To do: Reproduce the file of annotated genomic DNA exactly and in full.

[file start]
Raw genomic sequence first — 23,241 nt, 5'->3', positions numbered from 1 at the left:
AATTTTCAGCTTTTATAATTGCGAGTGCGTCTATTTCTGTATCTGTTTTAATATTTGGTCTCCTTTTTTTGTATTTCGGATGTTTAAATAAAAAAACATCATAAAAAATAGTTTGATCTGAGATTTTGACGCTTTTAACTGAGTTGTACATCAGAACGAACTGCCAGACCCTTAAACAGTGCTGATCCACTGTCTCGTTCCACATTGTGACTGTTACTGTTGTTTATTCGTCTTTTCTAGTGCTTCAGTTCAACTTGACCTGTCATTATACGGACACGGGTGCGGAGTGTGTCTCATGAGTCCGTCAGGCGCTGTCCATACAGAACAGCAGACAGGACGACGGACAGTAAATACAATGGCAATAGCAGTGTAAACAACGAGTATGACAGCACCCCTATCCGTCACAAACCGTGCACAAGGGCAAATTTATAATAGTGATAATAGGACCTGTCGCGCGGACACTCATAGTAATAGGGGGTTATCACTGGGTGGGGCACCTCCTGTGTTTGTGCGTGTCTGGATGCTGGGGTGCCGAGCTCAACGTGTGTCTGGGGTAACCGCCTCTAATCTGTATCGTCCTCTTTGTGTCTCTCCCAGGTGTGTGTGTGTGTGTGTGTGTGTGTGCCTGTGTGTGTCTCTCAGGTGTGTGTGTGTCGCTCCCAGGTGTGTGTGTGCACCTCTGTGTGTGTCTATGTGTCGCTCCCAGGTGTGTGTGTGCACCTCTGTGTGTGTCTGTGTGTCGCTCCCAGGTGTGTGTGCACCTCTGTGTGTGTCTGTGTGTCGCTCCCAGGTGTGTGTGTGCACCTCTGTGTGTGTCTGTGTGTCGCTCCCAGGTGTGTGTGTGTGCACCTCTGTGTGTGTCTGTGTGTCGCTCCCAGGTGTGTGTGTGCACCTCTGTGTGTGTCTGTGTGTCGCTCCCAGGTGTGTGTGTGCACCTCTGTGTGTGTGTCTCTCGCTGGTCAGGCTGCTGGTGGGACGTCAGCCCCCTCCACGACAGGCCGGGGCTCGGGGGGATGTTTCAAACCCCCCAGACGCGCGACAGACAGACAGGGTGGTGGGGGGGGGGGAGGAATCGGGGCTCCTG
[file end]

Raw genomic sequence first — 23,241 nt, 5'->3', positions numbered from 1 at the left:
AATTTTCAGCTTTTATAATTGCGAGTGCGTCTATTTCTGTATCTGTTTTAATATTTGGTCTCCTTTTTTTGTATTTCGGATGTTTAAATAAAAAAACATCATAAAAAATAGTTTGATCTGAGATTTTGACGCTTTTAACTGAGTTGTACATCAGAACGAACTGCCAGACCCTTAAACAGTGCTGATCCACTGTCTCGTTCCACATTGTGACTGTTACTGTTGTTTATTCGTCTTTTCTAGTGCTTCAGTTCAACTTGACCTGTCATTATACGGACACGGGTGCGGAGTGTGTCTCATGAGTCCGTCAGGCGCTGTCCATACAGAACAGCAGACAGGACGACGGACAGTAAATACAATGGCAATAGCAGTGTAAACAACGAGTATGACAGCACCCCTATCCGTCACAAACCGTGCACAAGGGCAAATTTATAATAGTGATAATAGGACCTGTCGCGCGGACACTCATAGTAATAGGGGGTTATCACTGGGTGGGGCACCTCCTGTGTTTGTGCGTGTCTGGATGCTGGGGTGCCGAGCTCAACGTGTGTCTGGGGTAACCGCCTCTAATCTGTATCGTCCTCTTTGTGTCTCTCCCAGGTGTGTGTGTGTGTGTGTGTGTGTGTGCCTGTGTGTGTCTCTCAGGTGTGTGTGTGTCGCTCCCAGGTGTGTGTGTGCACCTCTGTGTGTGTCTATGTGTCGCTCCCAGGTGTGTGTGTGCACCTCTGTGTGTGTCTGTGTGTCGCTCCCAGGTGTGTGTGCACCTCTGTGTGTGTCTGTGTGTCGCTCCCAGGTGTGTGTGTGCACCTCTGTGTGTGTCTGTGTGTCGCTCCCAGGTGTGTGTGTGTGCACCTCTGTGTGTGTCTGTGTGTCGCTCCCAGGTGTGTGTGTGCACCTCTGTGTGTGTCTGTGTGTCGCTCCCAGGTGTGTGTGTGCACCTCTGTGTGTGTGTCTCTCGCTGGTCAGGCTGCTGGTGGGACGTCAGCCCCCTCCACGACAGGCCGGGGCTCGGGGGGATGTTTCAAACCCCCCAGACGCGCGACAGACAGACAGGGTGGTGGGGGGGGGGGAGGAATCGGGGCTCCTG